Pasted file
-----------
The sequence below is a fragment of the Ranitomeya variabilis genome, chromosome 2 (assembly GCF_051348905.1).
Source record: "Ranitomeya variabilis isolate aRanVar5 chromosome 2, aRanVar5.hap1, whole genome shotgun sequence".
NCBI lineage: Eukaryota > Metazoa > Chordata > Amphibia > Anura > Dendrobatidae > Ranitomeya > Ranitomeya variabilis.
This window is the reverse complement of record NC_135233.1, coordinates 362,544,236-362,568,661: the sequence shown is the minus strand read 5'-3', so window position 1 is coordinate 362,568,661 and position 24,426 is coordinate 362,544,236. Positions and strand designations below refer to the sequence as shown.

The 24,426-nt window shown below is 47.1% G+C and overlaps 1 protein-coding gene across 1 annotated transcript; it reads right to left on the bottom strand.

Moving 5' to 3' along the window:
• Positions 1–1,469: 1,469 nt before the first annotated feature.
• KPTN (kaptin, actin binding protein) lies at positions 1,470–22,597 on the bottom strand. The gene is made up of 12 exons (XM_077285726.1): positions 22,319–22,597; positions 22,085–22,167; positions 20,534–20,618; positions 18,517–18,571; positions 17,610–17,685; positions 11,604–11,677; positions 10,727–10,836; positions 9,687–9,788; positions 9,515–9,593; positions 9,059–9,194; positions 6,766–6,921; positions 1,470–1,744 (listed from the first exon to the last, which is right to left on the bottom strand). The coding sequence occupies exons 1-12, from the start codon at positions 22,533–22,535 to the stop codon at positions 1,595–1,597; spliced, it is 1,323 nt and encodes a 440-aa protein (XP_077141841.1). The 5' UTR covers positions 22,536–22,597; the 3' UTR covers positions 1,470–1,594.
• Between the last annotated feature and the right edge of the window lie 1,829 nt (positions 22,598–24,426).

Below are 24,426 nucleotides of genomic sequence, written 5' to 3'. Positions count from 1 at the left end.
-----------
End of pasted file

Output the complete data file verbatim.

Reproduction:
The sequence below is a fragment of the Ranitomeya variabilis genome, chromosome 2 (assembly GCF_051348905.1).
Source record: "Ranitomeya variabilis isolate aRanVar5 chromosome 2, aRanVar5.hap1, whole genome shotgun sequence".
NCBI lineage: Eukaryota > Metazoa > Chordata > Amphibia > Anura > Dendrobatidae > Ranitomeya > Ranitomeya variabilis.
This window is the reverse complement of record NC_135233.1, coordinates 362,544,236-362,568,661: the sequence shown is the minus strand read 5'-3', so window position 1 is coordinate 362,568,661 and position 24,426 is coordinate 362,544,236. Positions and strand designations below refer to the sequence as shown.

The 24,426-nt window shown below is 47.1% G+C and overlaps 1 protein-coding gene across 1 annotated transcript; it reads right to left on the bottom strand.

Moving 5' to 3' along the window:
• Positions 1–1,469: 1,469 nt before the first annotated feature.
• KPTN (kaptin, actin binding protein) lies at positions 1,470–22,597 on the bottom strand. The gene is made up of 12 exons (XM_077285726.1): positions 22,319–22,597; positions 22,085–22,167; positions 20,534–20,618; positions 18,517–18,571; positions 17,610–17,685; positions 11,604–11,677; positions 10,727–10,836; positions 9,687–9,788; positions 9,515–9,593; positions 9,059–9,194; positions 6,766–6,921; positions 1,470–1,744 (listed from the first exon to the last, which is right to left on the bottom strand). The coding sequence occupies exons 1-12, from the start codon at positions 22,533–22,535 to the stop codon at positions 1,595–1,597; spliced, it is 1,323 nt and encodes a 440-aa protein (XP_077141841.1). The 5' UTR covers positions 22,536–22,597; the 3' UTR covers positions 1,470–1,594.
• Between the last annotated feature and the right edge of the window lie 1,829 nt (positions 22,598–24,426).

Below are 24,426 nucleotides of genomic sequence, written 5' to 3'. Positions count from 1 at the left end.